From 'Motor City' to 'Mobility City'

MEDC Staff

Thursday, January 3, 2019

When it comes to technological innovation surrounding mobility, all roads lead to Michigan.

Just ask Ted Serbinski, managing director of Techstars Mobility, a Detroit-based firm that invests in startups developing innovative mobility-related technologies and business models. When Serbinski moved from San Francisco to Detroit about six years ago, his Silicon Valley friends thought he was crazy, but he saw an exciting opportunity. As he puts it, "The Motor City is becoming the Mobility City."

Seun Phillips, director of PlanetM, a partnership of public- and private sector organizations working together to develop and deploy the mobility technologies driving the future, agrees with Serbinkski's description. "We are focused on attracting global mobility companies to Michigan, and there are many, many good reasons they are choosing to come here," he says. Among them are:

  • Michigan ranks No. 1 in the nation in connected and automated vehicle projects.
  • It's the leader in mobility-related patents, with almost 2,600 awarded over the past five years (a stunning 1,100 more than runner-up California).
  • By the end of 2019, the state will have more than 500 miles of roadways equipped with the infrastructure required for connected vehicles to communicate with each other.
The "center of gravity" for automotive technology

"Michigan has always been the center of gravity for automotive technology, and it will continue to lead the way as the industry currently undergoes its historic evolution around connected and autonomous vehicles," says Dvir Reznik, senior marketing manager of automotive cybersecurity at HARMAN International, now a subsidiary of Samsung. HARMAN chose Novi, Michigan, for its North American automotive headquarters in 2016, opening an 188,000-square-foot facility there employing thousands of workers.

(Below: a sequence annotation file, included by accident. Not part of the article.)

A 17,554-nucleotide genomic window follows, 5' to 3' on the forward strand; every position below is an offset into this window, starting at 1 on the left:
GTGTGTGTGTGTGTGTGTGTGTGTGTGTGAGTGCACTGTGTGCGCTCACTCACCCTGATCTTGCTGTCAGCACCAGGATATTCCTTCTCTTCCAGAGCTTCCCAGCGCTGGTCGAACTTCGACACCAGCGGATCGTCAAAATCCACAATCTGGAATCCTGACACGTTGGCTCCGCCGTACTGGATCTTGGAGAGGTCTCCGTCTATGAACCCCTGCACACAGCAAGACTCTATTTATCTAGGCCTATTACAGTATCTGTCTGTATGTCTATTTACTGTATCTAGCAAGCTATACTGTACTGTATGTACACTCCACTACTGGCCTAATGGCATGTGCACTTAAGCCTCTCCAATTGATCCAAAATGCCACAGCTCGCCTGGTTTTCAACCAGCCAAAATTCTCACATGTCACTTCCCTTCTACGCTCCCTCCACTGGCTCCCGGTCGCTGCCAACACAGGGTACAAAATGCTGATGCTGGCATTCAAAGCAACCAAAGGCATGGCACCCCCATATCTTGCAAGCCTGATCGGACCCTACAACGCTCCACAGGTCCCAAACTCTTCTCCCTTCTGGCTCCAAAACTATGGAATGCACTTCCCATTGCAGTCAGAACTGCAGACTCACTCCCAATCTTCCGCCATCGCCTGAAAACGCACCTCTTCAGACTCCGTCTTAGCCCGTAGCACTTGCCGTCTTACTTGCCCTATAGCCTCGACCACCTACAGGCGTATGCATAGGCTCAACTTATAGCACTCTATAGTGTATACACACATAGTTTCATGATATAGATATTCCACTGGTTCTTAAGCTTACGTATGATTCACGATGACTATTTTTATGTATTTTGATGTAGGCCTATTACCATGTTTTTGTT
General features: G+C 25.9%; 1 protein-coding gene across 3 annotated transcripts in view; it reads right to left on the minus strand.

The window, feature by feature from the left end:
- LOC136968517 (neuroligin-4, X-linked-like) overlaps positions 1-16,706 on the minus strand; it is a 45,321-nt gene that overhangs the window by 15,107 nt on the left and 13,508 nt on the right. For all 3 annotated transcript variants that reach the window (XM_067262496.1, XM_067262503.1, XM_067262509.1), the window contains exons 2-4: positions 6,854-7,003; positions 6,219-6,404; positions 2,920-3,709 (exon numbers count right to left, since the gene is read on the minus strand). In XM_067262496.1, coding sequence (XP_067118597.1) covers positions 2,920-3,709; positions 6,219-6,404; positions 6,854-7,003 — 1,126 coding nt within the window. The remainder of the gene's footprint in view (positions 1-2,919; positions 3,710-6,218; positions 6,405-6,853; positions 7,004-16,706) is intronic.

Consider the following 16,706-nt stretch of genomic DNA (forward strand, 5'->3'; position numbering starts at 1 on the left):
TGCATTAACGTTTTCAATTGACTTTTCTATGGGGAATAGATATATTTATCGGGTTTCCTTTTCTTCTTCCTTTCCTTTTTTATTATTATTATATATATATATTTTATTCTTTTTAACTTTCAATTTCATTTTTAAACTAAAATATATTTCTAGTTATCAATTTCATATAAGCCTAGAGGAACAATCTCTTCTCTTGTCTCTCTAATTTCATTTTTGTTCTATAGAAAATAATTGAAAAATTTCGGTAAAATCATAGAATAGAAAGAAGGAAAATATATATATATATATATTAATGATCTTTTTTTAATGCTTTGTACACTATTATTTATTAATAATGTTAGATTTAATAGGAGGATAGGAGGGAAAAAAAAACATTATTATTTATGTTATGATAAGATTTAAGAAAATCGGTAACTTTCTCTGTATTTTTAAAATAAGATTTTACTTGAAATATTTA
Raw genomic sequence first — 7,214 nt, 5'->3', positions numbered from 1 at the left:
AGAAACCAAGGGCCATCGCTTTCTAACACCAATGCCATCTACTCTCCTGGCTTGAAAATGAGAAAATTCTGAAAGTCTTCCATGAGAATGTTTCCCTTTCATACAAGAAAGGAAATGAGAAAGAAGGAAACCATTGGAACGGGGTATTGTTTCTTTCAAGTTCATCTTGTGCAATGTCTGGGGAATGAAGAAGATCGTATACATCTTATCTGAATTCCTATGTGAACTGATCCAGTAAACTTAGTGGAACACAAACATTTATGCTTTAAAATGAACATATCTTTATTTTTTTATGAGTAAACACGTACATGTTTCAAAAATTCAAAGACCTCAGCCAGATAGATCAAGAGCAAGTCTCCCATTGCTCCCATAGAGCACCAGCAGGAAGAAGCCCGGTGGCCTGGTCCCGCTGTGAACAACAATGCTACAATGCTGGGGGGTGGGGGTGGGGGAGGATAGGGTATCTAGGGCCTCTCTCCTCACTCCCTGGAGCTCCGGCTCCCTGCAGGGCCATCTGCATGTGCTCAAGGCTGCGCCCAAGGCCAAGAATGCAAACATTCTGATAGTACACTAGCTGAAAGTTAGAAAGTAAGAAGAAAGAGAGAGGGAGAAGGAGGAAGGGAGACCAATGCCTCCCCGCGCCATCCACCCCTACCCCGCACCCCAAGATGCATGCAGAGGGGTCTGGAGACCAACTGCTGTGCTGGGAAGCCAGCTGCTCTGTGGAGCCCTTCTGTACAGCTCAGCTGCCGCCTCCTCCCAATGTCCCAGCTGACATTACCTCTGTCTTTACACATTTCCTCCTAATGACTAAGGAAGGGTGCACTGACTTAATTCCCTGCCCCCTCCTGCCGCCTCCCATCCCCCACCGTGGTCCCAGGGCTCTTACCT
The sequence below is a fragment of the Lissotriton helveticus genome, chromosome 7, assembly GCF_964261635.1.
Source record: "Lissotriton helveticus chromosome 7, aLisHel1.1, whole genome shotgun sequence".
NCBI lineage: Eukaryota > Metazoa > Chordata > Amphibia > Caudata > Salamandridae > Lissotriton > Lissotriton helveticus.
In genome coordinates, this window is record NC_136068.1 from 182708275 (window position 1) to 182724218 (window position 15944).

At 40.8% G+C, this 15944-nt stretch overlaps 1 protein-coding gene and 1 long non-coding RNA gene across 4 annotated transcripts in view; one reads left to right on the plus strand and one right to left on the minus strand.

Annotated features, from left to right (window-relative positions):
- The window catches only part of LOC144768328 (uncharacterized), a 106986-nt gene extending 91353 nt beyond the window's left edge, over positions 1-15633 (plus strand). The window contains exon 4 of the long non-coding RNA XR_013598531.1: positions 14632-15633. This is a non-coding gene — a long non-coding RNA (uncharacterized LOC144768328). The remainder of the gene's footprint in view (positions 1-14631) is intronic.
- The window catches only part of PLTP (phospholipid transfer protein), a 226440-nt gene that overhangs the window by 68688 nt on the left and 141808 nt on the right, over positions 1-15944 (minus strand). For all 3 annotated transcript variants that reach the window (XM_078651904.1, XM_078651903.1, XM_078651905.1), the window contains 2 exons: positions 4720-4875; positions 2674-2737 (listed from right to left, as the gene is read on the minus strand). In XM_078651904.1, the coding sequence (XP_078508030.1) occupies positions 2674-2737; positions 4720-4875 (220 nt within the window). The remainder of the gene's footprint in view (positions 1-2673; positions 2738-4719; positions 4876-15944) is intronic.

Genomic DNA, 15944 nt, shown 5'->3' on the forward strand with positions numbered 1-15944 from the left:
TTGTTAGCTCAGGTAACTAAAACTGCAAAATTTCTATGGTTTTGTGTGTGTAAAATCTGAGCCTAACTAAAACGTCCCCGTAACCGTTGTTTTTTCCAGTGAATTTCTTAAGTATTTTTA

Michigan leaders recognized the shifting landscape early on, developed a vision and strategy for the role their state could play in this transformation, and acted on it, Reznik says. "They looked internally, and they proactively developed creative policies and programs to ensure Michigan was well positioned to attract and leverage investment, talent, and resources."

But Michigan's emergence as the global nexus for mobility innovation does not mean the state is turning its back on its storied automotive history--quite the opposite, in fact. "Michigan offers decades of automotive experience, networking opportunities, and mentorship that truly no other place in the world can offer," Serbinski says. "The first mass-produced consumer vehicle, Ford's Model T, was conceived and manufactured in this state, and Michigan was the first to legalize self-driving vehicles on public roads."

A resource-rich environment for mobility innovators

Phillips points to Michigan's cluster of automotive resources as one of the most compelling reasons for mobility entrepreneurs to start their companies in the state and for existing businesses to relocate here. "We have 17 automakers and 11 assembly lines, and 76 percent of the automotive research and development in the United States happens right here in Michigan," he says. "The type of automotive ecosystem we have here doesn't exist anywhere else."